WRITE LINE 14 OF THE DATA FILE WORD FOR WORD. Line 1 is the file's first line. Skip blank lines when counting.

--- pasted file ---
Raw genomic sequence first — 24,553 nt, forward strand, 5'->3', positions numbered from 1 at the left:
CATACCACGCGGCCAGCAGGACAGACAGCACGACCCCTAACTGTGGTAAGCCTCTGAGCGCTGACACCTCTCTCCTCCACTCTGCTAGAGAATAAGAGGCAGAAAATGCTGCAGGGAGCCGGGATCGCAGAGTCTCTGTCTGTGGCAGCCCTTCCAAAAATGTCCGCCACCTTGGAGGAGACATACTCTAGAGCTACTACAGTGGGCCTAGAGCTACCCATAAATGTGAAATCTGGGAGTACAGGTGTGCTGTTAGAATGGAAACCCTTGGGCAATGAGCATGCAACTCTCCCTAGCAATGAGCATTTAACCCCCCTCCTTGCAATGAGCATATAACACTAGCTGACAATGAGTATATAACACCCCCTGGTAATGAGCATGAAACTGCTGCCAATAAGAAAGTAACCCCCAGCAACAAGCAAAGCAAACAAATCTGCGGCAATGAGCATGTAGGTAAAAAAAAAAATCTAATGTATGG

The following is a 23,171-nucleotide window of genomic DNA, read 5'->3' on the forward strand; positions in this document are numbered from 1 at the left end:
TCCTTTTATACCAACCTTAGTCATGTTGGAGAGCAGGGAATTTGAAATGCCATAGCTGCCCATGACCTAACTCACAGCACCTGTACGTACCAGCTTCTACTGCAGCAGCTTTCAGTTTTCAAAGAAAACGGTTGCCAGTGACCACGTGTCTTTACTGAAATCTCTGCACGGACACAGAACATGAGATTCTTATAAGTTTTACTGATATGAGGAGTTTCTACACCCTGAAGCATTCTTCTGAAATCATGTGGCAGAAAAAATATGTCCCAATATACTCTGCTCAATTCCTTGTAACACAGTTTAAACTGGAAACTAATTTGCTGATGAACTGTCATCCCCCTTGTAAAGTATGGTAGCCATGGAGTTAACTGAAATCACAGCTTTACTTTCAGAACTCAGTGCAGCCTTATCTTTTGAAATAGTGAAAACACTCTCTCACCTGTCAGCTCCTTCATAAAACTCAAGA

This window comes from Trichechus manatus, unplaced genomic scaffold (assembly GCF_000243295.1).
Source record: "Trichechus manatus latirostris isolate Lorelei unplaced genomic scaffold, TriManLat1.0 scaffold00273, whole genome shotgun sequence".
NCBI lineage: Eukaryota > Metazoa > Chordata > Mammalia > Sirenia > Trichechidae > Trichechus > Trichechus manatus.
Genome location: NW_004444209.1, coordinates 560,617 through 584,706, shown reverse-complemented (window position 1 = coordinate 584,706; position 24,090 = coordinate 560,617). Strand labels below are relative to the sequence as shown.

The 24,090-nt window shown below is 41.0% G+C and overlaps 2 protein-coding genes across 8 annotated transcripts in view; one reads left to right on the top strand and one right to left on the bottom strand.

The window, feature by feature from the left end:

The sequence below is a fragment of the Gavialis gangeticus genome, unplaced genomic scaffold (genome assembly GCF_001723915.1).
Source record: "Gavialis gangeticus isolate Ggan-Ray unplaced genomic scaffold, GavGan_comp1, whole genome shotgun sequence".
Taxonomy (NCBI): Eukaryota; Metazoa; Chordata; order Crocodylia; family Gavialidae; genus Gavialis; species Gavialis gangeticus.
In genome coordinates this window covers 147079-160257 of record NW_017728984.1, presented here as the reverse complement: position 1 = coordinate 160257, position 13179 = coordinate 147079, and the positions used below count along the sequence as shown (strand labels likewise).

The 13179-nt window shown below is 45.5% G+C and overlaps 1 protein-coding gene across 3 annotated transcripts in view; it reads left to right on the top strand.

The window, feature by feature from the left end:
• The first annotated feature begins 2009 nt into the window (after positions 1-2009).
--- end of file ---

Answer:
In genome coordinates this window covers 147079-160257 of record NW_017728984.1, presented here as the reverse complement: position 1 = coordinate 160257, position 13179 = coordinate 147079, and the positions used below count along the sequence as shown (strand labels likewise).